rapid reaction teams RSS

rapid reaction teams

22 April, 2018: rapid reaction teams


by Jessica Grim

rapid reaction teams

projecting town out window.
cart before elevation.  we have been
wanting that.
“torture is routine” in the “troubled state”.
tearfully.     they left the country
bewildered.  practical silence, teeming molecules.
becoming delirious when the sun shines
onto them,
listening.  the glow finesses.  barely green.
shadowbox.  finally time to people it.
calling out.  never almost there, the state that
bore you.  flange.  cool seam
motionless field, protective turn.
insurgent tomb.  paging your mind it
seems that the pronoun anchors it but the pronoun isn’t
introduced yet.     mink tears.  just getting along.
change at noon, letting the light
leak in.  a so-called history.  a break in the land.  again and
again and again. 

“rapid reaction teams” by Jessica Grim from Fray. O Books, 1998. Used by permission of the author.
Jessica Grim is the author of several published books of poetry, including Vexed (BlazeVox, 2009, and online from /ubu Editions), Fray (O Books, 1998), Locale (Potes & Poets Press, 1995) and The Inveterate Life (O Books, 1990). She co-founded and co-edited Big Allis – a magazine focusing on experimental writing by women, which published from 1989 to 1996 – and she has participated in writing communities in the San Francisco Bay Area, New York and Northeast Ohio. Recent published poetry includes excerpts from a large collaborative work with Melanie Neilson in Bomb and Conjunctions. She has lived and worked in Oberlin since the early ‘90s.


Write a poem about an event from 50 years ago this month, such as the opening of Hair; signing of the Civil Rights Act; murder of Martin Luther King Jr.; release of Planet of the Apes; or election of Pierre Trudeau as prime minister of Canada. Or find another anniversary to write about.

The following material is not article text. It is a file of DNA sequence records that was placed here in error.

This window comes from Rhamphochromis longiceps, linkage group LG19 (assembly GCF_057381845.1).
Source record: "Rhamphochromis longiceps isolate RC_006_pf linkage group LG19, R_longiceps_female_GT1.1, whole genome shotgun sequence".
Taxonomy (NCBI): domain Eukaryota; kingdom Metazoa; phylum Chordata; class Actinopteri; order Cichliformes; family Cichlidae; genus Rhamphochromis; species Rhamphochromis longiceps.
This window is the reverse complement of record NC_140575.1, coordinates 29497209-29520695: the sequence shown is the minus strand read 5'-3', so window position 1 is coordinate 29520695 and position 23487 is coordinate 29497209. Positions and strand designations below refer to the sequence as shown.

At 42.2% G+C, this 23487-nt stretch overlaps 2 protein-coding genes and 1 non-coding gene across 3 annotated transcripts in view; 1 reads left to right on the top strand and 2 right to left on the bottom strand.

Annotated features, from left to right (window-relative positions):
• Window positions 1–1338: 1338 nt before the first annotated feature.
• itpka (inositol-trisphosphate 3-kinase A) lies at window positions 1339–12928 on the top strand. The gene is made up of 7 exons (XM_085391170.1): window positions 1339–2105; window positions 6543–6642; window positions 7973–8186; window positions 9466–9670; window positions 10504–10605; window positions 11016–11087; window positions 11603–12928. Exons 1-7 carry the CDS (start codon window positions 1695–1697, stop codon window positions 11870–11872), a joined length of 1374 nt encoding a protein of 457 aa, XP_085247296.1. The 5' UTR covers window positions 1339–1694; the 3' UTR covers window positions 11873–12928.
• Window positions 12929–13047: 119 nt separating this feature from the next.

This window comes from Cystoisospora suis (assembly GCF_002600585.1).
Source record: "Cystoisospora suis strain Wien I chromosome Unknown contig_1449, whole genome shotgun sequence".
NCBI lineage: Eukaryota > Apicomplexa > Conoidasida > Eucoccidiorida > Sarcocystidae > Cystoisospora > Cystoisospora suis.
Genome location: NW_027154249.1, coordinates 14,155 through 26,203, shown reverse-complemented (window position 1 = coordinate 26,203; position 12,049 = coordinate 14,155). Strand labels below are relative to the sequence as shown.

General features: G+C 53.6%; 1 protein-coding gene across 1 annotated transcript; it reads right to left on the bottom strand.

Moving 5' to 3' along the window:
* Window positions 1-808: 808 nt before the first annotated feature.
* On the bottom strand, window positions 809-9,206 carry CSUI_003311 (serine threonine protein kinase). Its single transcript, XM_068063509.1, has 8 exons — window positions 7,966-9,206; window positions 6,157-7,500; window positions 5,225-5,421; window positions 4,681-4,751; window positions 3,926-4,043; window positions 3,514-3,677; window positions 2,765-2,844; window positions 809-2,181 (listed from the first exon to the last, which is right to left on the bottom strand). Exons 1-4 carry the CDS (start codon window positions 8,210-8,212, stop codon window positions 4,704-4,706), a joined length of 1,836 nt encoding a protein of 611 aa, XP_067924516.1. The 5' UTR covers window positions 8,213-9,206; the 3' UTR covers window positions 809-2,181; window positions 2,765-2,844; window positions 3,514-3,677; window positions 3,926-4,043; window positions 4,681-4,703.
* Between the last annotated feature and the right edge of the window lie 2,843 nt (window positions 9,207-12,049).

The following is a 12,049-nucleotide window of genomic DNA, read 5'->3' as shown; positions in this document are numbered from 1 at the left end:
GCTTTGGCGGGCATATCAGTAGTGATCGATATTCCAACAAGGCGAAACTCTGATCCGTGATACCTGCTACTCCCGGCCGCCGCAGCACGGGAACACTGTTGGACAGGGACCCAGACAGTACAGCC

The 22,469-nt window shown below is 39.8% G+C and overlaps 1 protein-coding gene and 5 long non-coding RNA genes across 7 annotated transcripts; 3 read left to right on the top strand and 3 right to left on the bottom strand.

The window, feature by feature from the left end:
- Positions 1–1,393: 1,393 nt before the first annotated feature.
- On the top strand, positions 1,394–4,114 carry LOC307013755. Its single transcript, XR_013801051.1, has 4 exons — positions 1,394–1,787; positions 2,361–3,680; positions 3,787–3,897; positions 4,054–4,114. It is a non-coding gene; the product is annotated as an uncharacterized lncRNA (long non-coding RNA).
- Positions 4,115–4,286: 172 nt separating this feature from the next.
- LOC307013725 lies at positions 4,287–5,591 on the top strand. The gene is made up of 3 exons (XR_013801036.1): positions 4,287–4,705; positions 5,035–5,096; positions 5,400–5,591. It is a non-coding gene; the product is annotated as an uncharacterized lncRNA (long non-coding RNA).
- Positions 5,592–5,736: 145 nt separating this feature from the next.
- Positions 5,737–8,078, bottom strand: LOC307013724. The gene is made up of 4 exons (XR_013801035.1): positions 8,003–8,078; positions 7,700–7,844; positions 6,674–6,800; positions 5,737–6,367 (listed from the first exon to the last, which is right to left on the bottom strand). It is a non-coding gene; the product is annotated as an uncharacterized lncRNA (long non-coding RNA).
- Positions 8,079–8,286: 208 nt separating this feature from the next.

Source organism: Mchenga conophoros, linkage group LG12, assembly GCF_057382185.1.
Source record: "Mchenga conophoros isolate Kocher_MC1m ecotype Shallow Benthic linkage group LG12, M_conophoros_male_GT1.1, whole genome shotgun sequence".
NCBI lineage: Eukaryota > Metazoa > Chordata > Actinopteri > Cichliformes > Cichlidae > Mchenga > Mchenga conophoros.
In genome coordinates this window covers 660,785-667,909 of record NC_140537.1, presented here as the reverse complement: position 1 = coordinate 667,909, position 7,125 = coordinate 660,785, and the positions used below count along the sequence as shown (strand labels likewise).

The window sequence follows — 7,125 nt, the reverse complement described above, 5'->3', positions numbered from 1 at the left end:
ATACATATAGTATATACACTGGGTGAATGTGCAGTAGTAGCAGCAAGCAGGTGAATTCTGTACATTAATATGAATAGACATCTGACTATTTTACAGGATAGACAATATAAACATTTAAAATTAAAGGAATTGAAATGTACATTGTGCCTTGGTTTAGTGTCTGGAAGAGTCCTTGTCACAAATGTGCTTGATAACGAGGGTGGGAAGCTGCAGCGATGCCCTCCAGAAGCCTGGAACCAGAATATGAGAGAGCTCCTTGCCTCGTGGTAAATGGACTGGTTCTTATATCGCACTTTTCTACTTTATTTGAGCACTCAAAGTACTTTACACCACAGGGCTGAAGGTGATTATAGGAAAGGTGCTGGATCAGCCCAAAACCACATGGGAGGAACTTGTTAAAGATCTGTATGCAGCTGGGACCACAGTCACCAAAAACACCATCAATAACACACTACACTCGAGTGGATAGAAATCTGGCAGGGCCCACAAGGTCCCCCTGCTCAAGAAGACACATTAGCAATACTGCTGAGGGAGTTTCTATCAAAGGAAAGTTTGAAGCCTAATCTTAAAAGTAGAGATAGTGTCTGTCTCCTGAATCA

Decade before my birth
But I've heard Donovan ask
Has anybody here
seen my old friend Martin?
Can you tell me where he's gone?

Gone... gone
April 4, 1968, gone...
Now belonging to the ages
Generations passed
His work remains

Taken too soon
To see his work
Result in the first president
Who shared his color
Who shared his oratory
And reserve

Half-century later
We still ask
Can you tell me where he's gone?
4/22/2018 5:02:06 PM

DirtBike Dave
Don't touch me!
Hands all over the eastern border.
you know what, I think we're falling from composure.
Hands all over western culture,
ruffling feathers, turning eagles into vultures.
Ive got my arms around baby brother. put your hands away. you're gonna kill your mother... and I love her.
Hands all over coastal waters. The crewmen thank her, then lay down their oily blanket.
Hands all over the inland forest. In striking motion, trees fall down, like dying soldiers.
I've got my arms around baby brother. Put your hands away. You're gonna kill your mother... and I love her.
Hands all over the peasants daughter. She's our bride. She'll never make it out alive.
Hands all over these words I utter. Change them into things you want to, like balls of clay. Now put your hands away.
I've got my arms around baby brother. Put your hands away. You're gonna kill your mother... oh no, I love her... and she loves me.

- Chris Cornell

4/22/2018 2:37:03 PM

James Lawless

Roy Underhill knows
woods. And he is very silly.
Scouting forest trees,
he once said, “Do you know
how to tell Dogwoods?
“By the bark.”

Jim Lawless
April 21, 2018
4/22/2018 1:59:33 PM

N. K. Hasen
Riots After MLK Assassination

Spread like wildfire across the land
Riots broke through surface
Looters breaking stores;
Lighting buildings on fire
Two-mile stretch of Madison Street
Running through East and West Garfield Park
100 building devastated and destroyed
Chicago’s West side in disarray
Churches; school kept memorial services on
For a great man, MLK, was murdered day before
Troops called into restore order
Nightlife was deserted;
No electricity in cities; many homeless were made
Violence was in the air; tearing human fabric
Will there be any end in sight to growing chaos?
4/22/2018 10:57:11 AM

betty kovacs

A wee brown bird
tweets and sings,
a warmness to my heart he brings.
The grass has carpeted the place
I lie, the sweet melodic tweeter close by.
A statue I remain, his tune to prolong. I thrill to listen to this gift of song.
4/22/2018 9:26:19 AM

READ + WRITE: 30 Days of Poetry is a collaboration between Cuyahoga County Public Library and poet Diane Kendig. Our thanks go to Diane and the poets of Northeast Ohio who allowed us to share their poetry.